Finding a Pack

Standing in Walmart, rows and rows of similar packs hang on the wall in front of me. All the choices overwhelm me. What do I want? How does one decide? I don’t want to buy the cutest or one that is too big or too small.  But what is just right? Reading the labels, I can eliminate half the selection because they don’t have the water bags in them.  It is more beneficial to buy a pack with the hydration system in it.  Water is half of what I want to carry on my hikes. There are packs that only hold water, ones that have about double the space as the water bag, and ones as big as a school backpack.  The small ones are too small; I have a few things I want to take on the trail with me.  I know I can carry a heavier bag because I carry a book bag or two to school every day.  But, this will be for longer periods of carrying time. I eliminate the big bags on principle.  So I am down to two styles, and I choose based on the water capacity and the carrying space.  It is the middle most bag in size.  I can choose between red and blue.   The blue is bright so it will be seen but not stand out too much like the red.  I have an issue with my colors standing out too much, and looking at the red bag, I have visions of Katniss in the Hunger Games trying to camouflage her bright orange bag.

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At home, I spend several weeks worrying that I have purchased a bag that is too small for a properly stocked day-pack.  I haven’t packed it yet, but I still worry.  Will it hold all the important hiking paraphernalia?  Whatever that may be.  I have only hiked with my water bottles so far, but between needing to get used to packing a bag with me and for being prepared, I need to carry more.  Besides, having a hydration pack will certainly be better than having my hands full with my water bottles.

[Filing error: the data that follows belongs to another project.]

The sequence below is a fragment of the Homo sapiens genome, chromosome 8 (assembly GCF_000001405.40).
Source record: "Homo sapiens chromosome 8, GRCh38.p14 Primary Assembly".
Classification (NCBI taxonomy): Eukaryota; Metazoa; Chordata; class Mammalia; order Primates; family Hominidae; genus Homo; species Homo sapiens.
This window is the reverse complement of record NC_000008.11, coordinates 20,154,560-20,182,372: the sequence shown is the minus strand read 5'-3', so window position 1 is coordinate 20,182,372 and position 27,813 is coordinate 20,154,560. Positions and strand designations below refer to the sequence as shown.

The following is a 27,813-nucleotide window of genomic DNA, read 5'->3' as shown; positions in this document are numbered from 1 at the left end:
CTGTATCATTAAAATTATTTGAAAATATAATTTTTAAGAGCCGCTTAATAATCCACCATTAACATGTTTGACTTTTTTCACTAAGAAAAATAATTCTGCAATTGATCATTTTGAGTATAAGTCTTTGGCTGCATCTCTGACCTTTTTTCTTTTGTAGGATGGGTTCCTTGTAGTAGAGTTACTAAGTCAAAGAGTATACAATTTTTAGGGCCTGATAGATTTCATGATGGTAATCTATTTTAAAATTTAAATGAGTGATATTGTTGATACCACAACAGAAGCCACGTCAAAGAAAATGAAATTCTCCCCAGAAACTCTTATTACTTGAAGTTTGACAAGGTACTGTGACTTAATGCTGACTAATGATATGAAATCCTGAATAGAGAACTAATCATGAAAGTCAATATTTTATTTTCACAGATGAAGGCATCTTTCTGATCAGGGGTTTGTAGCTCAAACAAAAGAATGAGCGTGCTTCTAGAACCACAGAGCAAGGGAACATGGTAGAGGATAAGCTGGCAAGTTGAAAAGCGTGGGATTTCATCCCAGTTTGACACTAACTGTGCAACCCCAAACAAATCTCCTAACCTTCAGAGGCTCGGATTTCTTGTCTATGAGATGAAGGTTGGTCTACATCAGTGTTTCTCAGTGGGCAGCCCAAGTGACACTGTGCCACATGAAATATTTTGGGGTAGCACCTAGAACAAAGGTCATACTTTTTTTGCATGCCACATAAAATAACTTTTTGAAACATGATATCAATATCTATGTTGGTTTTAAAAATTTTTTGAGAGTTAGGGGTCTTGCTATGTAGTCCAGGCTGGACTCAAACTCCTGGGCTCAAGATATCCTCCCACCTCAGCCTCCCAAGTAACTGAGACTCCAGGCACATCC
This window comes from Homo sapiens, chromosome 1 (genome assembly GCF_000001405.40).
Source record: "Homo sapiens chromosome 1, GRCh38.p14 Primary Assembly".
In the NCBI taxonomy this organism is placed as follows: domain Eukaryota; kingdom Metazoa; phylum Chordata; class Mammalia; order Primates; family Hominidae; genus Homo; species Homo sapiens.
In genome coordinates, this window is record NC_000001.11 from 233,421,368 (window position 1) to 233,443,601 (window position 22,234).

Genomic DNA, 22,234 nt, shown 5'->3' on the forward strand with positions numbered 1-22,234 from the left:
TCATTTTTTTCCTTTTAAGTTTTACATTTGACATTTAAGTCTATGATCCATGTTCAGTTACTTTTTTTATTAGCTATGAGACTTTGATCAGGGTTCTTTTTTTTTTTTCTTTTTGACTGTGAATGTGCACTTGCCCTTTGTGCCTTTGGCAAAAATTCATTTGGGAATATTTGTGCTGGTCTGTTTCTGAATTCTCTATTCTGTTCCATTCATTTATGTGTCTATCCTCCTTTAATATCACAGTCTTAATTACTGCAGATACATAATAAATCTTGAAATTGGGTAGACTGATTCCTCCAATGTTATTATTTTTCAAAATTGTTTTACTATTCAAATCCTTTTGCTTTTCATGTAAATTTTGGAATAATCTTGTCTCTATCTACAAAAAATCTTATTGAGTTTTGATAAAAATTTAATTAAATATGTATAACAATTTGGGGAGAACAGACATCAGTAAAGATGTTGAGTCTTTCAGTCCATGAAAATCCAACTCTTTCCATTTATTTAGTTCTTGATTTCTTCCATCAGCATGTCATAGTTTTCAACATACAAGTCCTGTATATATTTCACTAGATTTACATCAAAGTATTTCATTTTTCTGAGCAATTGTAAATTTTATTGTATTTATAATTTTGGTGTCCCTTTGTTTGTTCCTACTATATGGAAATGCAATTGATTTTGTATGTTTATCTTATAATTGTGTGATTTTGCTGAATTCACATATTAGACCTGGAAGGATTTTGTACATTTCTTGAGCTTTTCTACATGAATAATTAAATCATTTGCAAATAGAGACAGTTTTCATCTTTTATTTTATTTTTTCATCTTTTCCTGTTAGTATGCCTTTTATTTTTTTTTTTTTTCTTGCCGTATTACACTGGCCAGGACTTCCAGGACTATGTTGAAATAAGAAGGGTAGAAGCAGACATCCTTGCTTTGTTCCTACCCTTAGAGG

The night before my planned hike, I gather the items that I have and know I need and pack them into the bag.  I clean and fill the hydration pack breaking the mouthpiece open as directed.  The bag is heavy but not as heavy as my daily school bags. It also has room if I decide I need more items.  I just have to add my fruit, ID, and phone on my way out the door.  I don’t think I would be able to throw in a light jacket, but that is something I can hang off a strap or wrap around my waist.  At this point, I feel good about my choice in packs.

At the trail head, I slip on the day-pack and fasten the straps at my chest and waist.  Feeling the weight, I wonder how it will be in an hour or so.  At least the pack sits nicely in the middle of my back and is easy enough to slip on and off.  Taking a sip of water, I head out on my first lengthy hike.  Even returning to my car at the end of the hike, the pack feels comfortable, and drinking water was much more effective than the water bottles that I tend to spill on myself as I try to hike or have to stop to drink. I think I have made the right choice in a day-pack.

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